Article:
The string of newspapers headlines eloquently illustrates how the ‘unsinkable’ ship went from this:
To this in one short week:
Fall and Rise of Picasso
In another example, the first article published in The Times about the artist, Pablo Picasso is dated 12 April1912 following the exhibition of his drawings in Stafford Gallery in Duke Street in London. It defends the artist from the accusations of being the ‘incompetent charlatan’ and discusses how the advent of photography ‘spooked’ artists like Picasso into exploring the abstract and moving away from representing form in the conventional way.
268 further results reveal the bewilderment of the established critics at the developments of this new way of artistic expression. They chart the artist’s rise through countless exhibitions, record-breaking sales, stolen works, attempts at forgery of his paintings, right through to the platitudes piled on him on the occasion of his 75th birthday, on 25th October 1956, in the article which declares him ‘among the greatest draughtsman to have appeared in the history of European art.’
…and finally his death at 91 on Monday, 9th April 1973, with The Times depicting him as the ‘greatest painter of modern times’ and a national treasure of several countries. Henry Moore calls him ‘probably the most naturally gifted artist since Raphael’ and the director of Tate hails him as ‘beyond comparison and the most original genius of the century.’
“When I was a child, my mother said to me, ‘If you become a soldier, you’ll be a general. If you become a monk you’ll end up as the Pope.’ Instead, I became a painter and wound up as Picasso.”
It is interesting to note how the emphasis of the whole body of writing on the subject of Picasso on the Times Digital Archive is overwhelmingly his art, despite the fact that he had a very colourful private life. Out of 268 articles only a handful refer to his private life, briefly and respectfully.
The true fall-out of his manner of life and the fact that he left no will to help the family manage his gigantic legacy can be much better traced using UK Newsstand, reflecting our modern obsession with salacious detail and Picasso himself. Search for “Picasso women” yields staggering 9222 articles in UK Newsstand.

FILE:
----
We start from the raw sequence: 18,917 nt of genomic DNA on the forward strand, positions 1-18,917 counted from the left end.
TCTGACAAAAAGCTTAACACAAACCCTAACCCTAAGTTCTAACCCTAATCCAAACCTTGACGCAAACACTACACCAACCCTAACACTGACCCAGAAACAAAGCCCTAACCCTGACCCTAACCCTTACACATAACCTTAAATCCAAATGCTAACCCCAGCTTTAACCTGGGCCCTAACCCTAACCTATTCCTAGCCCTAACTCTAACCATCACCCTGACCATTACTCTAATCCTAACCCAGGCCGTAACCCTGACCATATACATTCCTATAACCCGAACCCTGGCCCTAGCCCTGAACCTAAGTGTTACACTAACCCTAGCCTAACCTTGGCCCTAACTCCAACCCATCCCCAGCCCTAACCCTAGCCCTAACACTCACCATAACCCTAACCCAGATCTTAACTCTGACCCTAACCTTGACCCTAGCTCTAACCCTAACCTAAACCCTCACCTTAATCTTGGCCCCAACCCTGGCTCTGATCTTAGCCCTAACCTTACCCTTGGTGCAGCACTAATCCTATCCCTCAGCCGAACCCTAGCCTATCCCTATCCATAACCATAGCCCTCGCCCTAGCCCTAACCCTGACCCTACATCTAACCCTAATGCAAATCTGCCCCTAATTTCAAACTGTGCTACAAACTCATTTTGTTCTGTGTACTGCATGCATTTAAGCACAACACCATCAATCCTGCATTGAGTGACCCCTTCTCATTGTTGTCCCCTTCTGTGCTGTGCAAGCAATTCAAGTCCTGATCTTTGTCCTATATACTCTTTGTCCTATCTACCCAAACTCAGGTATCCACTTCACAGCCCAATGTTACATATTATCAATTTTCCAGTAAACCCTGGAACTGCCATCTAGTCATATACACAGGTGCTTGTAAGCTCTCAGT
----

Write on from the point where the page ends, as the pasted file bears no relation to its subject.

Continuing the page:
All this is interesting on its own merit, but if you are a student or a researcher or have a special interest in anything that happened or was talked about in this country in the last 200 years – Times Digital Archive can enrich your understanding and widen you research through its particular take on people and events captured in news articles as they unfolded.
If you wish to have a demonstration of the Times Digital Archive or UK Newsstand please contact Kensington Central Reference Library on email@example.com. A reference librarian will be delighted to help you get familiar with the databases and set you off on your own journey of discovery. Kensington Central Reference Library has 5 dedicated computers available for researching our online databases.
We read newspapers and magazines to keep informed of what is happening in the world around us. Libraries have traditionally provided access to current news by making hard copies of newspapers and magazines available to their readers. In more recent times developments in information technology have turned your library card number into a code that opens a powerful gateway to news, both ‘old’ and current, without you having to set foot in a library building.
Where before it was all about old newspapers stacked in library stores and long lines of bound volumes of magazines, now we can offer all that and more through databases such as Times Digital Archive (TDA) and UK Newsstand. They (and a number of other online databases) are available to members through Library pages on the Royal Borough’s website.
And it is all free!
All you need to do is click on the link above, choose the database from the links on the right of the page (under the heading “24 hour Online Reference”) and insert your library card number when prompted.
Why not give it a go now?
Not a member? Click here for information on how you can join.
So, whether you fancy researching ‘old’ news or you wish to keep up with current affairs and news as they develop, through your library membership you can access your favourite newspapers from home or anywhere in the world where you have access to the internet.
It may actually be a good idea to note down your library card number (or carry your card with you!) when travelling if you want to have continuous access to news and information while away, or wish to do a bit of research on the subject that interests you.
If you wish to have a demonstration of TDA or UK Newsstand please contact Kensington Central Reference Library by emailing firstname.lastname@example.org, or call 0207 361 3031. A reference librarian will be delighted to help you get familiar with the databases and set you off on your own journey of discovery. Kensington Central Reference Library has 5 dedicated computers available for researching our online databases.